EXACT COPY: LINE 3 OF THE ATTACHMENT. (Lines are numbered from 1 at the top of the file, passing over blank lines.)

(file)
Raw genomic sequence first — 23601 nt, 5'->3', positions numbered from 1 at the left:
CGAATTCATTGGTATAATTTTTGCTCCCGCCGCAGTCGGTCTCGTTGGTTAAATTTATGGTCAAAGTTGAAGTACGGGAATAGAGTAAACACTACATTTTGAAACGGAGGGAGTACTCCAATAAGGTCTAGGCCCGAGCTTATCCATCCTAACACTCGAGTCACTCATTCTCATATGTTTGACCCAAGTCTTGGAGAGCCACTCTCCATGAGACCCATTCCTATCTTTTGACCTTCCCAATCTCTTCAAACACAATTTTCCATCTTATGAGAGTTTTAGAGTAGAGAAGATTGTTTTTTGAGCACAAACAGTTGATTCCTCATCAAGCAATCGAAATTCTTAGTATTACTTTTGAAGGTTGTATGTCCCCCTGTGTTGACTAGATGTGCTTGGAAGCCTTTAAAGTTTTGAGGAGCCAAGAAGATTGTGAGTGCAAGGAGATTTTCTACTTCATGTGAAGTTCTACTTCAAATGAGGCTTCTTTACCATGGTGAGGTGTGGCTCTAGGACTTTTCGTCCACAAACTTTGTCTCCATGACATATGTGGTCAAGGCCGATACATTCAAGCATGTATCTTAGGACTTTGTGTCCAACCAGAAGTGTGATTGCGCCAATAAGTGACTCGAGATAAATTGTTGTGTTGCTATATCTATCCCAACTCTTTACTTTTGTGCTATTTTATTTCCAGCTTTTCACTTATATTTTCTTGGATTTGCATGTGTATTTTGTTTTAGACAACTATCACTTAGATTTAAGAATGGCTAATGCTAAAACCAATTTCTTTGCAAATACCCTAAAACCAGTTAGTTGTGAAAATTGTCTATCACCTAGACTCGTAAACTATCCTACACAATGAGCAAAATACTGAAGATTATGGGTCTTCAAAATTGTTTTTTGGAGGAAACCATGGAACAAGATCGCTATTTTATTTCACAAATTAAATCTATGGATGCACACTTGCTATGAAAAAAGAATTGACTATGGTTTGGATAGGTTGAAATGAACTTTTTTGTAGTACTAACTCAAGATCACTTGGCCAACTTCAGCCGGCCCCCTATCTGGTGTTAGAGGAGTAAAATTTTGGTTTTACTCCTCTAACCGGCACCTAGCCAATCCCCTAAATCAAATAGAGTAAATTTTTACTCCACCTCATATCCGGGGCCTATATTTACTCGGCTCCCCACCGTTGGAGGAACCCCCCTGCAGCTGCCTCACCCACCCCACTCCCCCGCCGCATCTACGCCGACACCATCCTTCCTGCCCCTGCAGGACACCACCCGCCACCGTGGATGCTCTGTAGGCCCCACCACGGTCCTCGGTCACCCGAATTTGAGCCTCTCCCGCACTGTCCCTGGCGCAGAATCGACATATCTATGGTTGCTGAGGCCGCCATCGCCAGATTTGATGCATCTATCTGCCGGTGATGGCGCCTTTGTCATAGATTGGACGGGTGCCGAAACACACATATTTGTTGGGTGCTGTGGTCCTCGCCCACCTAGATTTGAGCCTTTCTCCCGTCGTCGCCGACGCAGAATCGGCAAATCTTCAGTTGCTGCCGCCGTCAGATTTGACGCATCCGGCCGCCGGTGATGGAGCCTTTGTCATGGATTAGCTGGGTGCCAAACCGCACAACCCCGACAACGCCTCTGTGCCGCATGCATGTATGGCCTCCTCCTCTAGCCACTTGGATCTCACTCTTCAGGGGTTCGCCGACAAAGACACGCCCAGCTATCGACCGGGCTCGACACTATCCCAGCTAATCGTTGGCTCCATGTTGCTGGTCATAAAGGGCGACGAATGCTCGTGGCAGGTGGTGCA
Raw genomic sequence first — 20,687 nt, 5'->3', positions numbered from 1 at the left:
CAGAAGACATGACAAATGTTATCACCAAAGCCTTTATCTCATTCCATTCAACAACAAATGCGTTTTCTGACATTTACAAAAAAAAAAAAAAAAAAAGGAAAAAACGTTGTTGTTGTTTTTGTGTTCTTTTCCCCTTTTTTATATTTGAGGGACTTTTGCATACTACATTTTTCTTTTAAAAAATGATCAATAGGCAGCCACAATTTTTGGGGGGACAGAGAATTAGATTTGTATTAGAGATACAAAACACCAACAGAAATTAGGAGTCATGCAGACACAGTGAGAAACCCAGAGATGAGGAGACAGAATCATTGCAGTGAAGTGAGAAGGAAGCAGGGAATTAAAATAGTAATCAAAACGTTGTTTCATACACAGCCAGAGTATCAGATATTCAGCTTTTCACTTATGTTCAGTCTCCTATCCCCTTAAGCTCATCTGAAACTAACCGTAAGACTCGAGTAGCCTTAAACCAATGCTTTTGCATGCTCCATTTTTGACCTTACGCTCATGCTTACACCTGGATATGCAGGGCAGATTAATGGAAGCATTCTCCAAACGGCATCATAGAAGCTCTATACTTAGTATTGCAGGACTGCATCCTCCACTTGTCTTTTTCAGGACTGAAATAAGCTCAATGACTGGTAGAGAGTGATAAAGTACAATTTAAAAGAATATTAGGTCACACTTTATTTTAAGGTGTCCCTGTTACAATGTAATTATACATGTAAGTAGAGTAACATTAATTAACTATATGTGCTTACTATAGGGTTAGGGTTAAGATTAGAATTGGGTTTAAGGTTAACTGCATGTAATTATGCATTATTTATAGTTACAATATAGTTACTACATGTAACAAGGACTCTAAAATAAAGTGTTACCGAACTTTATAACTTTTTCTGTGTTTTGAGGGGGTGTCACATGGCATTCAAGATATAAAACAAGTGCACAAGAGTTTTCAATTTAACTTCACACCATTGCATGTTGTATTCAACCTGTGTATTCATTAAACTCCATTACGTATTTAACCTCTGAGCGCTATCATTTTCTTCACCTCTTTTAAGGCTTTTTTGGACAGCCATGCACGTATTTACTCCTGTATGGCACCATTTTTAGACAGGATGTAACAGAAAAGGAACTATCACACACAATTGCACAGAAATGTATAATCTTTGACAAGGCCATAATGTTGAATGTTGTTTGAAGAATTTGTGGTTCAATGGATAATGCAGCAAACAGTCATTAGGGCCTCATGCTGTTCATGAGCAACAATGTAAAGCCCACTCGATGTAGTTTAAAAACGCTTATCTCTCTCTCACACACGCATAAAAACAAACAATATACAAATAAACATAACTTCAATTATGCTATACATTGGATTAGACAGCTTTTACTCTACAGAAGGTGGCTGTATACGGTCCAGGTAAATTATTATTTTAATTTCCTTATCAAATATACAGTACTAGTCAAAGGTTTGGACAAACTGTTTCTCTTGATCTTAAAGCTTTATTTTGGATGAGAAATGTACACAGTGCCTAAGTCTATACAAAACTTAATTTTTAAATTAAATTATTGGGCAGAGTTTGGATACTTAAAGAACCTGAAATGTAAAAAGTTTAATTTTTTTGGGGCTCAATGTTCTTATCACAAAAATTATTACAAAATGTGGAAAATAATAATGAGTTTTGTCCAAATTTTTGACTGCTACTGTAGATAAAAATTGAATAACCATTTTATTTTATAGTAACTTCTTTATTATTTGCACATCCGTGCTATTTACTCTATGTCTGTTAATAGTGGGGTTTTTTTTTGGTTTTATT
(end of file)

Raw genomic sequence first — 20,687 nt, 5'->3', positions numbered from 1 at the left: